Tabitha age 39 Myrtle Beach, SC
Her Story: I have had the pleasure of knowing Tabitha almost my entire life. Anyone who has ever met her has described her the same way. She’s beautiful. Absolutely stunning to look at and equally beautiful on the inside. Her smile and laugh could light up an entire room. She is the second oldest child in a family of seven. Her childhood was full of love, laughing, sports, dancing, singing, theatre and music. One of my favorite memories of Tabitha was in 7th grade. It made such a profound impact on me that I still remember it vividly today. Tabitha saw a classmate sitting all by himself at a lunch table. He hung his head low and seemed sad. He was a little nerdy by 7th grade standards but Tabitha certainly didn’t mind. She saw a soul in need of some company. With no explanation she excused herself and joined him. I remember it shocking me. She was so brave and kind. A true leader. Despite her immense popularity, she never let it get to her head. She was always grounded and knew what was important in life. She was only twelve at the time yet seemed wise beyond her years. She knew that outward beauty was only a temporary thing here on earth and that the truly beautiful things in life were much deeper.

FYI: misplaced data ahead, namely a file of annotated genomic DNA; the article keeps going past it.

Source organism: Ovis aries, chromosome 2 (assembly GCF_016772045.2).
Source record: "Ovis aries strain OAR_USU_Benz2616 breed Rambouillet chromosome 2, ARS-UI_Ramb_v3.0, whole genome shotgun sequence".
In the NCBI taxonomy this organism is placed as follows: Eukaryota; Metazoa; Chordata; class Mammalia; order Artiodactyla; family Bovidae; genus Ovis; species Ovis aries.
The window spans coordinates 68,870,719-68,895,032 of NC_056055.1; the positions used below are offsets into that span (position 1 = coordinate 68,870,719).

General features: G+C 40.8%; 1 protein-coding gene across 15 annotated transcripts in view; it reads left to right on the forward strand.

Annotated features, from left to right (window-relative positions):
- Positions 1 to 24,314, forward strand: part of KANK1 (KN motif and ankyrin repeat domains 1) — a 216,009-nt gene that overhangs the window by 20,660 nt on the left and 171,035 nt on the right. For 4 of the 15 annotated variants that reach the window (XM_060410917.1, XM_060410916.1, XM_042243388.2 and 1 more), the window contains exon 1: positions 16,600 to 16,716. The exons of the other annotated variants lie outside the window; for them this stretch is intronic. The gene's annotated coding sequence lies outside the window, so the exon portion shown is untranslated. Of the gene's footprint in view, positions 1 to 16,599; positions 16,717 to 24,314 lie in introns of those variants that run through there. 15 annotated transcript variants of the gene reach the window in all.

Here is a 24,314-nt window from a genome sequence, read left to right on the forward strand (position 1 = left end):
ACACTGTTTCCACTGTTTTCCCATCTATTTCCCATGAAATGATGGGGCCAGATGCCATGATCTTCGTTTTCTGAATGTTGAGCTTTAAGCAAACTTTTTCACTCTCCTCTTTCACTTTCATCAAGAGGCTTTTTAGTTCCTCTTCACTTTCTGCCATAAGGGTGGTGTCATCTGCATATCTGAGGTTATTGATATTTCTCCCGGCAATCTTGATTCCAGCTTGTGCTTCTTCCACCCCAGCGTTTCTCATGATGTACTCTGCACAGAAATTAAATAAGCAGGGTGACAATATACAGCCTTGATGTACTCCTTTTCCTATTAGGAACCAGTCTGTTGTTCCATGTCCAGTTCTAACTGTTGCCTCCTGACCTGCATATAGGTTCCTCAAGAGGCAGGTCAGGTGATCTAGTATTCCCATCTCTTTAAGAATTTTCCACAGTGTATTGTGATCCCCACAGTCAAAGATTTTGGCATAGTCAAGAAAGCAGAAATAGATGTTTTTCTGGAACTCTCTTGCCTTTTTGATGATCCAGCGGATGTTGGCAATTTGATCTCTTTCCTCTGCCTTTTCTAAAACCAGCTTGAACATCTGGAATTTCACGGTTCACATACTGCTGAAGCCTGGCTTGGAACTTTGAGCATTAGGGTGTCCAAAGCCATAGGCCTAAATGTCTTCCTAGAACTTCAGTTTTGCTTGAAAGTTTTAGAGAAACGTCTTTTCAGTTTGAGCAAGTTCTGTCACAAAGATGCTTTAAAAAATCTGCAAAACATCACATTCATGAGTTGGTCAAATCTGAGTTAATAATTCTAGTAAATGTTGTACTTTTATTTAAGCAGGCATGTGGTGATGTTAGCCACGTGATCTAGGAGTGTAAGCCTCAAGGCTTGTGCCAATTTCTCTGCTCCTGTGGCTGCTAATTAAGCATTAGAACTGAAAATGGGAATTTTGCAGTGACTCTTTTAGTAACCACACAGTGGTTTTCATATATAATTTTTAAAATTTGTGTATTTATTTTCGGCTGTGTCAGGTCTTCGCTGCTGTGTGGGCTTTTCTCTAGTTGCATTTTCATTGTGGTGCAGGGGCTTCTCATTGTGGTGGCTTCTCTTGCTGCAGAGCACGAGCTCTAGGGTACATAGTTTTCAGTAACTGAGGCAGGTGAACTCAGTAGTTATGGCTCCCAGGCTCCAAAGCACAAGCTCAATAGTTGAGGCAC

At the young age of 18, Tabitha was diagnosed with Multiple Sclerosis. A disease that has unzipped her outward shell and allowed her to focus on the core of her inner soul.